Timmerman to receive Feeding Quality Forum honors
By Miranda Reiman
Each week, Nebraska cattleman Gerald Timmerman would flip open the Sunday Omaha World- Herald to scan the want ads… “just in case.”
“It was amazing back then, there was quite a few jobs I’d fill in, and I haven’t looked lately, but I think it would be pretty narrow what I’d be qualified for today,” says Timmerman with a chuckle.
Sure enough, he didn’t finish high school—a chance to cowboy in Texas called in his junior year—but his resume quickly grew with life experience.
Timmerman will add another as he receives the 2018 Feeding Quality Forum (FQF) Industry Achievement Award later this month for his longtime dedication to putting the consumer first.
He’ll be honored at a banquet during the conference, August 28 to 29 in Sioux City, Iowa.
Timmerman was the oldest of four brothers who grew up around the family’s Springfield, Neb., feedyard where, “The work ethic was pushed on us pretty hard, but then we got a passion for it.”
Leo Timmerman did his four sons “a great favor” by selling, rather than giving it to them, the son says. “We had to assume a lot of responsibility. He didn’t sign on any credit or anything for us.”
Instead, they built it with hard work and a simple business plan. There was no hierarchy or titles, no company vehicles, and no bonuses.
“I think we went about close to 10 years at 7 days a week without ever taking a day off, every one of us, and as we went through we just drew a salary,” he says. “All of us would have to say that if it wasn’t for our wives, we could have never made it.”
He and his wife, Lynn, have been married for 54 years, adding five children and as many grandchildren, while surviving the rollercoaster that is the feeding business.
“In some respects, some of those things I think are good because it will humble you,” he says. “You get to going along pretty good and you get to feeling pretty good about yourself, and you get in one of those and you’ll get a little humility back.”
Today, the brothers and their sons have independent operations and joint ventures. They have ranches in Nebraska, South Dakota, Colorado and Texas, feedyards in three states and interests in other beef industry enterprises.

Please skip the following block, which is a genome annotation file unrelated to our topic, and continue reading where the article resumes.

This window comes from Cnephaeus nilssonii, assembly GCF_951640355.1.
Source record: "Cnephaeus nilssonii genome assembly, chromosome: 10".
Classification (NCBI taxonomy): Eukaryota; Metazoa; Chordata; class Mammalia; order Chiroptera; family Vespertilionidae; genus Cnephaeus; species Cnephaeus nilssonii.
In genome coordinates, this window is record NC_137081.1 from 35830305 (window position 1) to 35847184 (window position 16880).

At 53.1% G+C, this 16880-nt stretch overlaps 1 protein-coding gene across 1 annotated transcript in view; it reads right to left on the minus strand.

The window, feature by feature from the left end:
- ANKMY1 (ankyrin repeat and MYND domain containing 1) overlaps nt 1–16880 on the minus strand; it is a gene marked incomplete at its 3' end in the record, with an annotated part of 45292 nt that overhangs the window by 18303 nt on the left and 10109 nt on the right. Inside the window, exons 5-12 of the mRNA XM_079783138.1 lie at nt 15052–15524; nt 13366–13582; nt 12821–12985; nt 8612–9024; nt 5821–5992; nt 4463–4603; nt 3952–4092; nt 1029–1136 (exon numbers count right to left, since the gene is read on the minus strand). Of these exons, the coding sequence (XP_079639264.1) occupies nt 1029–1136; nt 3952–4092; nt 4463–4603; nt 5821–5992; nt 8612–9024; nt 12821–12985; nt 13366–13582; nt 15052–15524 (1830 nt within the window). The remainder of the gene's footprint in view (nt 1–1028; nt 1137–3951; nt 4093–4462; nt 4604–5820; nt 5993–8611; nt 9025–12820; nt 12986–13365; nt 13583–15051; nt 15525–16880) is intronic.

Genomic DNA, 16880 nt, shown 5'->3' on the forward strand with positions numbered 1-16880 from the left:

Over the years, Timmerman watched mechanization, cattle genetics and marketing change the beef business. He credits the Certified Angus Beef ® brand for guiding cattlemen toward the kind of product that builds beef demand.
“They took the whole cattle industry, not just the black Angus, and proved to the industry that consistency and quality will sell and that’s what the people were craving,” he says. “We were in the commodity meat business. Choice was Choice. Prime was Prime. Select was Select or they were Good (grades) at that time, and I think the restaurant business, they were never assured of that same consistency. CAB is the one that revolutionized that.”
Timmerman is quick to pick up new technology, if it’s practical. If a drone can’t travel far enough to check windmills, maybe satellites will work. He’s direct and decisive. It’s hard for him to understand why others resist progress.
“I’m a consumer advocate because I believe you have to produce what the consumer wants, not what you think he ought to have,” he says. “If you give them what they want, you can rest assured you’re going to have a profit. You’ll be rewarded for your work.”
It’s that attitude that caught the attention of the past FQF Industry Achievement Award winners, who nominated the feeder for the honor.
“The Timmermans are just one of the really good cattle feeding families in Nebraska, coming from humble beginnings,” says retired longtime CAB vice president Larry Corah. “Gerald has always shown leadership in keeping the consumer first, no matter what everybody else thought.”
At 78, Timmerman is still highly involved in the business, though he tries to spend more time in the saddle, making up for lost time on his boyhood dream of being a cowboy. You’re just as likely to find him at a branding as you are a board meeting.
“When you get in the business you’ve got to be smart,” Timmerman says. “Smart isn’t IQ—just savvy, hungry and have a little humility and you can have a pretty good career.”